Agent Orange Exposure Linked to Plasma Cell Disorder
Veterans exposed to Agent Orange during their military careers have long known they are at an increased risk for developing cancer. A new study has found that exposure to Agent Orange’s contaminant chemical, TCDD, may also increase risk for the development of monoclonal gammopathy.
Monoclonal gammopathy is an abnormal protein that is found in the blood. The protein is produced by plasma cells, which are a type of white blood cell. On the surface, monoclonal gammopathy is of no major concern. It can often be present without any real problems arising. It is, however, often associated with other diseases, such as multiple myeloma. It may also progress over time to become another disorder, including some forms of blood cancer.
The increased presence of monoclonal gammopathy in veterans exposed to Agent Orange was uncovered by researchers from Memorial Sloan Kettering Cancer Center in New York City. Researchers there screened a number of exposed veterans and found an increased risk. Significant increases were found in veterans younger than age 70, the researchers noted.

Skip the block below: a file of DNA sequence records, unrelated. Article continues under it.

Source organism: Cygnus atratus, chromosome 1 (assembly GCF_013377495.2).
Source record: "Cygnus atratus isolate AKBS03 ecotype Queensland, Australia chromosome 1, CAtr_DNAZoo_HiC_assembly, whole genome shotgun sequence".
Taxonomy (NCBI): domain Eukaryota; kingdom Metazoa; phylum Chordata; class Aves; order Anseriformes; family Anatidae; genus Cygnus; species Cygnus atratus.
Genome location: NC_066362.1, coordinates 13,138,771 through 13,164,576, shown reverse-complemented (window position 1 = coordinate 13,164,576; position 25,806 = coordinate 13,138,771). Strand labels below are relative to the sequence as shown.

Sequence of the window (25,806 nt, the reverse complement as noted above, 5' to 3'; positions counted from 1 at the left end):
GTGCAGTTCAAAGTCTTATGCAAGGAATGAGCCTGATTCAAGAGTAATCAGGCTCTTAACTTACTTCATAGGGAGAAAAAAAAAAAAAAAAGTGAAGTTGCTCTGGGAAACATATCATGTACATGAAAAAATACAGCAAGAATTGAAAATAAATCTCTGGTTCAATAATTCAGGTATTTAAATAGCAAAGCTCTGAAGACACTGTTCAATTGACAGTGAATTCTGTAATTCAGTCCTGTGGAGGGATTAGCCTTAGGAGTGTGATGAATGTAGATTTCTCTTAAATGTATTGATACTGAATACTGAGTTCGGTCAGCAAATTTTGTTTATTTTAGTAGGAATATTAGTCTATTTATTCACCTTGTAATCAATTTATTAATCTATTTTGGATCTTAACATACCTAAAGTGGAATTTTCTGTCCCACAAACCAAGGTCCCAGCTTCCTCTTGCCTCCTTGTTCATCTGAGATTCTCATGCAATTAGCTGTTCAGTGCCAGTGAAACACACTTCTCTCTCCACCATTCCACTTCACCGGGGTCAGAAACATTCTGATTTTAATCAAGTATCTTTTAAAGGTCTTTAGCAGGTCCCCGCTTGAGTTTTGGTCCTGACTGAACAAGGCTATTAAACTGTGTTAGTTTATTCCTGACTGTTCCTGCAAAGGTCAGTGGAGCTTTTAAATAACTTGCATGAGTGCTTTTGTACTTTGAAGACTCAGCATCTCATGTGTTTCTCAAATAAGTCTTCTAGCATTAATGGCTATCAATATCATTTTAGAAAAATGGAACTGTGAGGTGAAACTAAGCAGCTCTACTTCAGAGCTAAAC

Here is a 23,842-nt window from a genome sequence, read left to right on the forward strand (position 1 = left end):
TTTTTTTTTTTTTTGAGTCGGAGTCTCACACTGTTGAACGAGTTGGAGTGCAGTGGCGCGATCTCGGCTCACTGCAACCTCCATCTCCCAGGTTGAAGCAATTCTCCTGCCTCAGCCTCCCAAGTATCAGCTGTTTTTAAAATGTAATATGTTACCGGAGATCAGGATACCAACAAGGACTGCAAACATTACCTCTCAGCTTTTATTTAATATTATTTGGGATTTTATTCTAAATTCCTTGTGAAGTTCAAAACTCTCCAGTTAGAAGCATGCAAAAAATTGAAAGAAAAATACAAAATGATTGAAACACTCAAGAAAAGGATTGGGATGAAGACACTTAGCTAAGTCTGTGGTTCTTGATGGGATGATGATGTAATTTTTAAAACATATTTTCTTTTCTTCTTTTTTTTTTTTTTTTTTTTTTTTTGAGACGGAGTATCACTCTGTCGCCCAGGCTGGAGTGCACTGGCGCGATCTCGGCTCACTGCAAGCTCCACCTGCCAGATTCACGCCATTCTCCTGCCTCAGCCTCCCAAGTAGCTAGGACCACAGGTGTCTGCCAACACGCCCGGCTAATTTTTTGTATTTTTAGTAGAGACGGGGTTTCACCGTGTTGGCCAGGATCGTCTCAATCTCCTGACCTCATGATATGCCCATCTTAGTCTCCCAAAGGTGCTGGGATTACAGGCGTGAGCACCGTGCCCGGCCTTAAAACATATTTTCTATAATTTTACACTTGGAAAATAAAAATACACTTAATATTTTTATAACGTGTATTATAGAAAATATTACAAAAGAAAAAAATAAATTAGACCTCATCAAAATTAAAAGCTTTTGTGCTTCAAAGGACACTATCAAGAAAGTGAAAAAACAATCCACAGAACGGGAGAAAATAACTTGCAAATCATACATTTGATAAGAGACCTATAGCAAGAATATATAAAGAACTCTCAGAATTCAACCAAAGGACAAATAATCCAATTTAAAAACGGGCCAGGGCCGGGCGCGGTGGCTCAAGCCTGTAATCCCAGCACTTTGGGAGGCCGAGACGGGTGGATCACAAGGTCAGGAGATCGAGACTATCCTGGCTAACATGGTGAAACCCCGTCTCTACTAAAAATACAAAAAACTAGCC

While monoclonal gammopathy does not always develop into multiple melanoma, researchers point out it is an early precursor to the disease. With that in mind, those with exposure to Agent Orange are urged to keep up with routine health exams. It does, however, remain unclear if TCDD happens to play a direct role in the formation of multiple myeloma.
Veterans who have been exposed to Agent Orange in the past are at an increased risk to a variety of serious health concerns. Men and women with confirmed exposure should discuss their risks carefully with a healthcare provider. Routine screening and other measures may help doctors detect cancer and other related conditions early when treatment options are likely to be successful. The best advice will depend on the unique case in question, so a medical evaluation is important.
Southlake Oncology, a Choice Cancer Care Treatment Center, located in the Southlake and Grapevine area, is a community-focused oncology practice that delivers exceptional care to North Texas cancer patients with a variety of cancer diagnoses and blood disorders.